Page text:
Private investors often work with banks, like Univest, to support their ongoing financing needs.
Typically, a middle market investment firm falls into one of three categories: private equity,
family office or independent sponsor. Univest has a long track record of working with all of these
groups in a number of capacities including purchase transactions, ongoing financing needs, and
treasury management. For the purposes of this article, we will focus on the various types of
financing provided to a traditional, committed private equity (PE) fund.
Financing acquisitions of portfolio companies
Often when acquiring a portfolio company, the PE fund will look to leverage the transaction with
debt from a bank or other source. This is typically referred to as a leveraged buyout, or LBO.
Univest has an appetite to provide financing for LBOs given that the PE fund can bring a
company a new level of management and expertise and support the goals of the newly acquired
company with the capital it needs to continue to grow. That same capital pool also provides an
additional layer of comfort to the lender if the transition of ownership does not go as expected.
Capital Call Lines of Credit
A capital call line is a revolving line of credit that a lender provides directly to a committed PE
fund. The line of credit is collateralized with a pledge of the right to call and receive capital
contributions from the fund’s limited partners. Univest provides bridge capital to the PE fund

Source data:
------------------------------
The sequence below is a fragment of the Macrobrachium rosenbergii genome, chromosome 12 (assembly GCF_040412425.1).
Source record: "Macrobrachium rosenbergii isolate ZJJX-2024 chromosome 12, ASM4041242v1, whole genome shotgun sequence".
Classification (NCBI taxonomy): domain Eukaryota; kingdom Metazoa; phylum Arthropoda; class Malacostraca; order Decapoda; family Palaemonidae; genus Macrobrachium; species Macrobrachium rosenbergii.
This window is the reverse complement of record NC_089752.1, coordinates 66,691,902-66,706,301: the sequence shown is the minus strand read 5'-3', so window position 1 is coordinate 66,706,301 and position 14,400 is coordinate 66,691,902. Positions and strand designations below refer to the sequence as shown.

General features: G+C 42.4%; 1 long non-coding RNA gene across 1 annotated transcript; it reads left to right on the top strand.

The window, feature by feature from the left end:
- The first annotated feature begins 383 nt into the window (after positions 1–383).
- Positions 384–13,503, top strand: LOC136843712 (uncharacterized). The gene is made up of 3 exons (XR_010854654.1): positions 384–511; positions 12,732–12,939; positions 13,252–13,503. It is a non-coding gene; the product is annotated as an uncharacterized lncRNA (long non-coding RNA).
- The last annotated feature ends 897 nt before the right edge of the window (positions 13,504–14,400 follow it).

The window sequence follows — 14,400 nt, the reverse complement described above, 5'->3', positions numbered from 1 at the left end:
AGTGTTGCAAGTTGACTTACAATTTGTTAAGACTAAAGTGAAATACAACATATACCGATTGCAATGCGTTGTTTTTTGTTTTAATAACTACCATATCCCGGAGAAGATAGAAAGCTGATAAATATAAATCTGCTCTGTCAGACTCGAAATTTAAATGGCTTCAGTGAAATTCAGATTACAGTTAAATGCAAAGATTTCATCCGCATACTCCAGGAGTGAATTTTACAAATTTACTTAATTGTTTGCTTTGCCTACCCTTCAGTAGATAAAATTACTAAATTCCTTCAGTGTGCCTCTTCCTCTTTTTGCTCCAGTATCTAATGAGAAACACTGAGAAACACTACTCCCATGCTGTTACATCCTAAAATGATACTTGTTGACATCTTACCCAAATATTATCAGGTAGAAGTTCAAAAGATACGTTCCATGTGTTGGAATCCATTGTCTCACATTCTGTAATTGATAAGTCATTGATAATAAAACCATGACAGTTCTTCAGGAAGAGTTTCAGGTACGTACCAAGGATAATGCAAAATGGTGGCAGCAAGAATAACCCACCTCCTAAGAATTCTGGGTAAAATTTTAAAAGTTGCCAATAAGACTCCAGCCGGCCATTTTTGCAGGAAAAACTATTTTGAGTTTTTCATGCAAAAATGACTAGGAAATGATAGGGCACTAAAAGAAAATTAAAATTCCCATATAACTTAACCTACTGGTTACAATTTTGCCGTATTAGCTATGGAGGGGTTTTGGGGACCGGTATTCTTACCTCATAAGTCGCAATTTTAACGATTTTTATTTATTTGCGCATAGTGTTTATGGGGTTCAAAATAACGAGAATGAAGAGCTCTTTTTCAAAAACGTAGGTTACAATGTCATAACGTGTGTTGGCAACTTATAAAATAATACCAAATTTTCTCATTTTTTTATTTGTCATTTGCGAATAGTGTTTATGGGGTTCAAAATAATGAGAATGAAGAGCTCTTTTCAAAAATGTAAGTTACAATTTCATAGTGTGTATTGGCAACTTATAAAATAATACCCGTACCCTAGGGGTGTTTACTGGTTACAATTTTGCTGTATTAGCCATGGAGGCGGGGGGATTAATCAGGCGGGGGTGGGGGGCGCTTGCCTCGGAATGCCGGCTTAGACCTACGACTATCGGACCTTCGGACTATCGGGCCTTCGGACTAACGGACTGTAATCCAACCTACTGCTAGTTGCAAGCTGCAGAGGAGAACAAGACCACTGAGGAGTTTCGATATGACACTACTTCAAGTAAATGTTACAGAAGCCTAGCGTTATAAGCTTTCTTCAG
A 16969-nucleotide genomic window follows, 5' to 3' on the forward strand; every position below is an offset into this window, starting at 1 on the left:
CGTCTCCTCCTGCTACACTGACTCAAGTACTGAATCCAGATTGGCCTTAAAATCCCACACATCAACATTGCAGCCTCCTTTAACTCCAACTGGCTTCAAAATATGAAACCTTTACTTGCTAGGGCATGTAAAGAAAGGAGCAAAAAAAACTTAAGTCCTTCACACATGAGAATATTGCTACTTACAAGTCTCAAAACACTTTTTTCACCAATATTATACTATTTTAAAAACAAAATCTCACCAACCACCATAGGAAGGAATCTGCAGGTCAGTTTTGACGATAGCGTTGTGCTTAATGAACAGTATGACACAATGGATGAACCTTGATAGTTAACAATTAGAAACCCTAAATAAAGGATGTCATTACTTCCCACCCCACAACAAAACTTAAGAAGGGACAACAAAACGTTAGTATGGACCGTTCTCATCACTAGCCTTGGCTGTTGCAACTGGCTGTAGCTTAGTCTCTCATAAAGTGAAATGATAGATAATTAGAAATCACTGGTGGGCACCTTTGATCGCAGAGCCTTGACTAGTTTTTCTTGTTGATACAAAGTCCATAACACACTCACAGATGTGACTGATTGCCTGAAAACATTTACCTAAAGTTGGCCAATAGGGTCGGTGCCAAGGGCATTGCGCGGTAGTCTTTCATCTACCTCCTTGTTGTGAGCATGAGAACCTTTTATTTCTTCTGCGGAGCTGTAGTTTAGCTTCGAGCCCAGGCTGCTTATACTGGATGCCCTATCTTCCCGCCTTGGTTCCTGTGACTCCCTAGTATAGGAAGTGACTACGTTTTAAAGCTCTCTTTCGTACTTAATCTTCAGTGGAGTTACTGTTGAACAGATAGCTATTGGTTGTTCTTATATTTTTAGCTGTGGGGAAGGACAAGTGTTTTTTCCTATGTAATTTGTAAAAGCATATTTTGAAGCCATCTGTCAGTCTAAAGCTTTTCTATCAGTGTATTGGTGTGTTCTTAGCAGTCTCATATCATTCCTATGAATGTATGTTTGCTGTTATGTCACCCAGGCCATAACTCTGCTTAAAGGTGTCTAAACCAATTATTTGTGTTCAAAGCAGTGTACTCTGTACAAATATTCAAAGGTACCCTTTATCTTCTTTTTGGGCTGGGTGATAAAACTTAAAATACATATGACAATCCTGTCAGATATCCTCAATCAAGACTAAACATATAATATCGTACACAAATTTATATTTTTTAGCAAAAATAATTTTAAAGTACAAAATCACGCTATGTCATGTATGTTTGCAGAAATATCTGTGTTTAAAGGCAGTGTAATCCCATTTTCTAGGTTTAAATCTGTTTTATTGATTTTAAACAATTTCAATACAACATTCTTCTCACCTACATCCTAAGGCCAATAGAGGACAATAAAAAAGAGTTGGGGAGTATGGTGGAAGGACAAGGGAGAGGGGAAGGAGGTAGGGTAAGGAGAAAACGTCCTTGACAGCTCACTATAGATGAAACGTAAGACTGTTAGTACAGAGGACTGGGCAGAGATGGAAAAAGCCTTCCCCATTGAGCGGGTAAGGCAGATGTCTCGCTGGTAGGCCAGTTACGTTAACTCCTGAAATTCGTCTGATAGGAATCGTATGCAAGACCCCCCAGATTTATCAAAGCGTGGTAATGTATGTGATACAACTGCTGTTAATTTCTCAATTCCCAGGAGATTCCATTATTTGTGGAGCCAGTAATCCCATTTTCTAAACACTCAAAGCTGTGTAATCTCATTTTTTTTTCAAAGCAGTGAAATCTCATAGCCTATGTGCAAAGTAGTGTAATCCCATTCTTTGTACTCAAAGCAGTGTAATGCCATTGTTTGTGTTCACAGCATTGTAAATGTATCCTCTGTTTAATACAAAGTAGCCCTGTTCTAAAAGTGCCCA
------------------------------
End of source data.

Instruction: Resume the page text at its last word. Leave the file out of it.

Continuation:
which is then used to fund the acquisitions and bridge the gap between the transaction and the
call and receipt of capital from the investors. Essentially, the facility allows the PE fund to focus
its energies on closing the deal knowing it has the funds waiting as opposed to attempting to
line up the capital calls with a closing date.
Liquidity Term Loans/Revolvers
In some instances, when a PE fund has reached a certain level of maturity, Univest will lend
against its portfolio of investments in order to return liquidity back to the fund for future
transactions. For example, the traditional fund is 10 years in duration. In the event that the fund,
toward the end of its duration, is limited in remaining callable capital, but has a portfolio of
investments generating strong and predictable cash flow, it can re-leverage and collateralize
those portfolio assets to return liquidity back to the fund for future deals. These types of facilities
are typically reserved for the more mature, well-heeled PE funds.
Despite the economic uncertainty we face today, Univest continues to be committed to
supporting its private investment partners with both new and existing credit facilities. To learn
more about how Univest provides financing for PE funds, reach out to Matt Gubicza at
email@example.com or (267) 534 4240.
Univest Bank and Trust Co. is Member FDIC, Preferred SBA and Equal Opportunity Lender.